Assembly language examples
A typical line in assembly language programme might be as follows:
LOOP: MOV.B r0, #80 ;initialise counter
This line will be assembled into a single instruction (in this case 11 0000 1000 0000 in binary, or 3080); the assembly language and the machine code correspond to each other.
It has four parts; label, mnemonic, operand, comment; not all are present in every line.
The first part (LOOP in this example) is a label ; this is a word, invented by the programmer, which identifies this point in the program. It will be set equal to the value of the address where this instruction is stored. So, for example, if later in the programme there is a statement JMP LOOP, the assembler programme will replace the label LOOP with the actual value of LOOP, which is the address at which this instruction is stored. (For the assembler to recognise this as a label, the label must begin at the first character in the line., in some assemblers a colon ":" follows the label) So if the address at which the instruction is stored is 4F, LOOP takes on the value 4F. If LOOP is used later in the programme, the assembler will give it the value 4F.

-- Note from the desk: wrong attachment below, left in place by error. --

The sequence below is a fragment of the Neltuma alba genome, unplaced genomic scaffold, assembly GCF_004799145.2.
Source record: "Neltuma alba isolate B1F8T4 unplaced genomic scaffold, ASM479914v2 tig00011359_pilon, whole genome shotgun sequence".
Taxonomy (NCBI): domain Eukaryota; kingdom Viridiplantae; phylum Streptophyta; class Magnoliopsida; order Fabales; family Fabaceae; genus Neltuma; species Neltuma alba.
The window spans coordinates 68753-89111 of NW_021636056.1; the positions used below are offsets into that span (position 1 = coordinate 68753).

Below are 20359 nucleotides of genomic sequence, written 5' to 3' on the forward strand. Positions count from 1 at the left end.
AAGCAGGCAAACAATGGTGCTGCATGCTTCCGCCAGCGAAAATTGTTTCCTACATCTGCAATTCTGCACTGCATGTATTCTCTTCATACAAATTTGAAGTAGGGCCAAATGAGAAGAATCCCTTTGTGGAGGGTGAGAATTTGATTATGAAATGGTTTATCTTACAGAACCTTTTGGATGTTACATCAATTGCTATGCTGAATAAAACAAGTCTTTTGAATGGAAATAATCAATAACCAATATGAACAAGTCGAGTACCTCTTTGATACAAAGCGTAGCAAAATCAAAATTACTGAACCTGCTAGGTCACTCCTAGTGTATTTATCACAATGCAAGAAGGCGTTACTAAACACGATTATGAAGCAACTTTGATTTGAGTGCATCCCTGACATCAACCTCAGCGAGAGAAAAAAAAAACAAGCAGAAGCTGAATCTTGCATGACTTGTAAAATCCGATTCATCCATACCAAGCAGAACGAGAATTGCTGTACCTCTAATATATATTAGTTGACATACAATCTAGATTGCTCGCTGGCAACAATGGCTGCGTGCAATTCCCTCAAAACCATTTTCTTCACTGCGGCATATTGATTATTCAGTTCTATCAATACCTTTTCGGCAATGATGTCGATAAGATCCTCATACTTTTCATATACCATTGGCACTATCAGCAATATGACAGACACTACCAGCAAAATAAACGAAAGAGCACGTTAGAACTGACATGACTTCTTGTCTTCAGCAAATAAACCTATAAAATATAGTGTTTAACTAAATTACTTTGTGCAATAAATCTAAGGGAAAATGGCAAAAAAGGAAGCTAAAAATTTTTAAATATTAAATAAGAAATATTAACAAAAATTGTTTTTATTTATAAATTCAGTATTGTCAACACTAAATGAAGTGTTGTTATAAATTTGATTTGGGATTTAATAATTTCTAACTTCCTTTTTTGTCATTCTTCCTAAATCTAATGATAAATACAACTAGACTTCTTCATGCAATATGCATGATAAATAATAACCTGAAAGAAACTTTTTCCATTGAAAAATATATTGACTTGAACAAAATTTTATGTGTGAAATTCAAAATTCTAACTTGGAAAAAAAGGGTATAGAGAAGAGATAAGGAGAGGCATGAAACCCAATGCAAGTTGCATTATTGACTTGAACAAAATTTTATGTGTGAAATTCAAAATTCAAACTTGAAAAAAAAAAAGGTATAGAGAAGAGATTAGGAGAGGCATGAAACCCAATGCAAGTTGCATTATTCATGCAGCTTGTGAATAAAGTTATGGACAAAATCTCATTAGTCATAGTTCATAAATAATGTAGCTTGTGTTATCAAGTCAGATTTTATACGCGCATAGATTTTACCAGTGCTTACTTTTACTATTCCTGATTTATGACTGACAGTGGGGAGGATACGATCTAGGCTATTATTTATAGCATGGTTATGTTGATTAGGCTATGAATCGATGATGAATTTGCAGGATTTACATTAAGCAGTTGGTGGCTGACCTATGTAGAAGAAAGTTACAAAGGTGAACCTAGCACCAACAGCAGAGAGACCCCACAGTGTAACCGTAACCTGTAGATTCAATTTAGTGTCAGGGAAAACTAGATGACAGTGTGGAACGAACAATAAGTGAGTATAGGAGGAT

The second part is the mnemonic .This corresponds to a particular kind of instruction (opcode sent by the Dispatch Unit). The intention is that the word chosen (by the manufacturers) for the mnemonic is easy to remember, and indicates what the instruction does. In this case, the instruction moves a literal value (one byte) into the register 0, hence MOV.B r0, #80
The third part of the line is an operand (there may be two); in this case the operand is the value 80 (in Hex) and the register r0.
The last part of the line is a comment. This does not affect the actual instruction at all; it is not part of the instruction, and is not assembled; instead it helps the programmer to remember what this part of the program does. The comment is preceded by a semi-colon.
When you have written a programme in assembly language, it actually consists of lots of ASCII characters; this would be stored in a file and called "source code". This then forms the input to a program called an "assembler" (MPASM for the PIC) which can translate the "source code" into machine code. or object code. When the assembler has done its work, this line of source code will have been translated into a binary pattern, associated with a particular address in the programme memory.
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